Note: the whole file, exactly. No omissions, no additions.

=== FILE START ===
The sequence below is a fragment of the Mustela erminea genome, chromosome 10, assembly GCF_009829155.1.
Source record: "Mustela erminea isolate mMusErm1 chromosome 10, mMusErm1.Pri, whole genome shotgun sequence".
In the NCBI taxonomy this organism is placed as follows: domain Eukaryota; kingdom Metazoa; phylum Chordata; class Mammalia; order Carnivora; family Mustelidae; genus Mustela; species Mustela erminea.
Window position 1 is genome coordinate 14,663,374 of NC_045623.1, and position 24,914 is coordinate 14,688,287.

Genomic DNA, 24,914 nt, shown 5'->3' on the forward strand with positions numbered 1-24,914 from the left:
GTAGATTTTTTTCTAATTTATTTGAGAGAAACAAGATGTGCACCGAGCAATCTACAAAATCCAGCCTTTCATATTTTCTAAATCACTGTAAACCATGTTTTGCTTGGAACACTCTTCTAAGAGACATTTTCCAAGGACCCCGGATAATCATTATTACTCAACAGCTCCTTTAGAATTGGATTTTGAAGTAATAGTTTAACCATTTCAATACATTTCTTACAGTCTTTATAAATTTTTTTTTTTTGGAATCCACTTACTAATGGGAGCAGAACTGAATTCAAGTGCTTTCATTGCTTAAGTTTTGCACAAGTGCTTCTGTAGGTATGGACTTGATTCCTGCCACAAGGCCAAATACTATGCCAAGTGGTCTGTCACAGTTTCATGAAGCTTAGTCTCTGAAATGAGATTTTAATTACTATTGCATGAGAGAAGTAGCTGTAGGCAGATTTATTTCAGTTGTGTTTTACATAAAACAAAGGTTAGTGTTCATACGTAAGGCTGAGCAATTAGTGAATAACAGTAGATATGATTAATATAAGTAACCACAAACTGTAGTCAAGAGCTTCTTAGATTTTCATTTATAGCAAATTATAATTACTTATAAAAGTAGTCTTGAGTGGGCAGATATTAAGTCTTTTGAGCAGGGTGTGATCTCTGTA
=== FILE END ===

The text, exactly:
The sequence below is a fragment of the Mustela erminea genome, chromosome 10, assembly GCF_009829155.1.
Source record: "Mustela erminea isolate mMusErm1 chromosome 10, mMusErm1.Pri, whole genome shotgun sequence".
In the NCBI taxonomy this organism is placed as follows: domain Eukaryota; kingdom Metazoa; phylum Chordata; class Mammalia; order Carnivora; family Mustelidae; genus Mustela; species Mustela erminea.
Window position 1 is genome coordinate 14,663,374 of NC_045623.1, and position 24,914 is coordinate 14,688,287.

Genomic DNA, 24,914 nt, shown 5'->3' on the forward strand with positions numbered 1-24,914 from the left:
GTAGATTTTTTTCTAATTTATTTGAGAGAAACAAGATGTGCACCGAGCAATCTACAAAATCCAGCCTTTCATATTTTCTAAATCACTGTAAACCATGTTTTGCTTGGAACACTCTTCTAAGAGACATTTTCCAAGGACCCCGGATAATCATTATTACTCAACAGCTCCTTTAGAATTGGATTTTGAAGTAATAGTTTAACCATTTCAATACATTTCTTACAGTCTTTATAAATTTTTTTTTTTTGGAATCCACTTACTAATGGGAGCAGAACTGAATTCAAGTGCTTTCATTGCTTAAGTTTTGCACAAGTGCTTCTGTAGGTATGGACTTGATTCCTGCCACAAGGCCAAATACTATGCCAAGTGGTCTGTCACAGTTTCATGAAGCTTAGTCTCTGAAATGAGATTTTAATTACTATTGCATGAGAGAAGTAGCTGTAGGCAGATTTATTTCAGTTGTGTTTTACATAAAACAAAGGTTAGTGTTCATACGTAAGGCTGAGCAATTAGTGAATAACAGTAGATATGATTAATATAAGTAACCACAAACTGTAGTCAAGAGCTTCTTAGATTTTCATTTATAGCAAATTATAATTACTTATAAAAGTAGTCTTGAGTGGGCAGATATTAAGTCTTTTGAGCAGGGTGTGATCTCTGTA